Capsule Review: Ikachan

(A note on versions - Ikachan was released as freeware for Windows in 2000 and ported to 3DS as a premium title in 2013.)

A bite-sized pixel-art underwater Metroidvania starring a squid. Swim to explore your environment, get new abilities, and do favors for sea urchins. It’s a solid foundation that feels more like a proof of concept than a finished game, clocking in at about an hour and leaving most of its ideas undeveloped.

The controls are unusual but easy to pick up - you normally sink downward, but tapping a button will swim upward - hold left or right to swim diagonally, but you can’t swim down. Two upgrades add new abilities but don’t change this core which you must apply to survive momentum-focused platforming challenges and enemy encounters. Combat (once you have the required upgrade) is like a reverse Super Mario Bros. with you swimming into enemies from below instead of jumping onto them from above. This is well-tuned and responsive, and as a result the moment-to-moment gameplay is smooth whether you’re avoiding spikes or attacking crabs.

However, it barely has a chance to shine before it’s over, and a lot of what’s built on that foundation feels unpolished. The story asks some intriguing questions but answers basically none of them. There’s a simple experience and leveling system, but it barely matters and feels tacked on. There is no map in the PC version, and the one in the 3DS version is barebones, which is unfortunate as you have to do a lot of backtracking to find the next event flag or place that was previously blocked off but is now explorable. For some reason, there’s a room that seems to exist mainly to kill the player - entering it without a specific upgrade, which you can’t really figure out beforehand, is a one-way door to death and restarting from your last save. Death in general is weirdly punishing, wiping out all progress since the last manual save which can only be done at a handful of save points. For me, this created lasting tension that made it hard to enjoy the otherwise chill and charming gameplay on offer.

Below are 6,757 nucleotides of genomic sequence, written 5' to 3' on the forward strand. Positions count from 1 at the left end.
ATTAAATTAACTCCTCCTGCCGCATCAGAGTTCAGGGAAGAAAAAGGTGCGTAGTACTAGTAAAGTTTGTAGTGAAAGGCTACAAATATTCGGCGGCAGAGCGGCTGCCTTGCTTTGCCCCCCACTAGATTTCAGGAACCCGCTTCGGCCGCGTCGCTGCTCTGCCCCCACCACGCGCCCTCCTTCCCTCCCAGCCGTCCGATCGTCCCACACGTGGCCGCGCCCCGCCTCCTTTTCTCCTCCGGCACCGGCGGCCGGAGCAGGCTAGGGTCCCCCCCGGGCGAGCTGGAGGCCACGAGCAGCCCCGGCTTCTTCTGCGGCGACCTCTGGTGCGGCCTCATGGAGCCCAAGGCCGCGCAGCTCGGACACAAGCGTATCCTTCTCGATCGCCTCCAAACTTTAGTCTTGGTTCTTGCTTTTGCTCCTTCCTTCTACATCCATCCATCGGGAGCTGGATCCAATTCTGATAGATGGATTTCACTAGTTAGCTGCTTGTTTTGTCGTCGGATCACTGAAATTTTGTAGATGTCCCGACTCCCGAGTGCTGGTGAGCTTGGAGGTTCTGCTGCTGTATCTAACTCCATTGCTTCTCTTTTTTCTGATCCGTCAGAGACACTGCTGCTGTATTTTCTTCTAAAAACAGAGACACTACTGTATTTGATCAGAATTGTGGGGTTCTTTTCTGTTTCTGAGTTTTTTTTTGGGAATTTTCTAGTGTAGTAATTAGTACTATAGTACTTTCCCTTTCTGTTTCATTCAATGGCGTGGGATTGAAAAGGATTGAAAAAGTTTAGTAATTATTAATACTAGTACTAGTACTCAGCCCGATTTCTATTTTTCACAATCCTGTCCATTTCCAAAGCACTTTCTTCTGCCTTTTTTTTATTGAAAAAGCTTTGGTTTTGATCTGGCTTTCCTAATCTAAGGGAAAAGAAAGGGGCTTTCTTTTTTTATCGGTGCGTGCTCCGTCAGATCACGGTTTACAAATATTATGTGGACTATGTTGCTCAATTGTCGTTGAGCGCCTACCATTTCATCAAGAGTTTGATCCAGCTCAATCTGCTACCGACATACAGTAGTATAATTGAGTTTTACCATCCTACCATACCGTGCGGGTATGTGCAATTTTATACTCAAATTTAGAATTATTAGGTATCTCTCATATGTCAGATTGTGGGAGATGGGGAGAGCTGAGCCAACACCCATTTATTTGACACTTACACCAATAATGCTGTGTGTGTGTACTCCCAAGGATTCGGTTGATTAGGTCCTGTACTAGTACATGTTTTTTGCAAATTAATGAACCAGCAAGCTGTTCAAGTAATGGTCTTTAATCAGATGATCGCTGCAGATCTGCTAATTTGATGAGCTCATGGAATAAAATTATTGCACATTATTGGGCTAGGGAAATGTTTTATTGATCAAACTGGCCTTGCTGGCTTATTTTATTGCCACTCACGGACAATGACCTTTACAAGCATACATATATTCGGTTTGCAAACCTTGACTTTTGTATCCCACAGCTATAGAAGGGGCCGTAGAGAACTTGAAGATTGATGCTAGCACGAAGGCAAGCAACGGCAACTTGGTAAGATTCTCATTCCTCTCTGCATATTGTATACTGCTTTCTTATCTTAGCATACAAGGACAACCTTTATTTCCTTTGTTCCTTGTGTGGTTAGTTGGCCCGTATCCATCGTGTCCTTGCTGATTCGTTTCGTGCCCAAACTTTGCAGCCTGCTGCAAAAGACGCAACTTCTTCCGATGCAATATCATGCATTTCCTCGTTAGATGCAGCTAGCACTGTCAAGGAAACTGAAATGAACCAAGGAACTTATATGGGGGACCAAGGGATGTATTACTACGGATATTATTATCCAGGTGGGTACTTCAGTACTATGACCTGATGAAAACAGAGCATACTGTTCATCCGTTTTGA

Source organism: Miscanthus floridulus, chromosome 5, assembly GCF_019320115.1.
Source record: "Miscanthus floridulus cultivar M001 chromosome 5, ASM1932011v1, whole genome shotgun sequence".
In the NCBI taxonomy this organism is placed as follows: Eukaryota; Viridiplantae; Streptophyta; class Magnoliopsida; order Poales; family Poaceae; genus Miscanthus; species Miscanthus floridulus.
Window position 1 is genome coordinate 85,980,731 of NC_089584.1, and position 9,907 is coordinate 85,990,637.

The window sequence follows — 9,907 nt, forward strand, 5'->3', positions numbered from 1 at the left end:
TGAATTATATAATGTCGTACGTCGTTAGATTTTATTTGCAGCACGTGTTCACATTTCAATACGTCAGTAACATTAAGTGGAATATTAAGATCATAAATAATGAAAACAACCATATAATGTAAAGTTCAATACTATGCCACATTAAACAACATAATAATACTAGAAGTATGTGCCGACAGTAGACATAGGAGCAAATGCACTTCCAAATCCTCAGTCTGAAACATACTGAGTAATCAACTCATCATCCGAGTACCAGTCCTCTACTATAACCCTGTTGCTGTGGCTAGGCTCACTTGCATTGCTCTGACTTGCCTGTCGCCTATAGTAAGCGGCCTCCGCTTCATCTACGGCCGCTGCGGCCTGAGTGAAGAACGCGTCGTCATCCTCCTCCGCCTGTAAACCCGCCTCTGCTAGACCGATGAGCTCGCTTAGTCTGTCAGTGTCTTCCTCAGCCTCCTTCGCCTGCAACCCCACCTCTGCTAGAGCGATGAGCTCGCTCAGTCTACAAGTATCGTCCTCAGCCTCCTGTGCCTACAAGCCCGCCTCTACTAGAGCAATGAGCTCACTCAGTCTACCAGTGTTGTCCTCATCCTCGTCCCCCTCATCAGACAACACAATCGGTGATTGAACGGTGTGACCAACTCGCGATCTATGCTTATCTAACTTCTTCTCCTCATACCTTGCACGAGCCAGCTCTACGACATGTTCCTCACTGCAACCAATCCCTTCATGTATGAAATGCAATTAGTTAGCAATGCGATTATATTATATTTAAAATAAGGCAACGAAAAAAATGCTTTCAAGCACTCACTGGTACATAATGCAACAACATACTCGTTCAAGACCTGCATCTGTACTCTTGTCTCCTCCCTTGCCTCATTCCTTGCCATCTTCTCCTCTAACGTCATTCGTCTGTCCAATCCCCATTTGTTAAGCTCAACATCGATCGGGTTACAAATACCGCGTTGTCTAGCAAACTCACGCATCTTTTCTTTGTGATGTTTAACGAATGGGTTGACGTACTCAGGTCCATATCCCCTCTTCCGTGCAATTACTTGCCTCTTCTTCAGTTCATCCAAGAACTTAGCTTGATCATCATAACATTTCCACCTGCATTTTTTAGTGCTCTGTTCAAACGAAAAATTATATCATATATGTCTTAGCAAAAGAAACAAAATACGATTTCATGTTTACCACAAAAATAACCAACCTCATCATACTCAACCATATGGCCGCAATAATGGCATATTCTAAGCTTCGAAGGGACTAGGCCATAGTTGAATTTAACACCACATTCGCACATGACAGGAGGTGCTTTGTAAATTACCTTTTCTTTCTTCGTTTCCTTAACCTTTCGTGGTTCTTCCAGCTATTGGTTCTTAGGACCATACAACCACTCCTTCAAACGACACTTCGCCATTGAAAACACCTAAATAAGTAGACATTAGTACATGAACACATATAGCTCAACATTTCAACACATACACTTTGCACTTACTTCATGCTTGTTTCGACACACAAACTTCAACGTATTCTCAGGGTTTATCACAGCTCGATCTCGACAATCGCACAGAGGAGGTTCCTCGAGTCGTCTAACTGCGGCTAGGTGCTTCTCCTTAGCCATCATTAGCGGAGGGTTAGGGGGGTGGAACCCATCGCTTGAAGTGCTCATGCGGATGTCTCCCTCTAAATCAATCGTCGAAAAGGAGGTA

Ikachan’s movement feels good, and could serve as the foundation of a solid game. But Ikachan is too insubstantial to be that game. Instead, it just proves such a game could exist.

I Stopped Playing When: I finished the game.

Docprof's Rating:

One Star: Not for me. While there might be someone out there who'd enjoy this game, I was actively repulsed by it or just found nothing to latch on to.

You can get it or learn more here.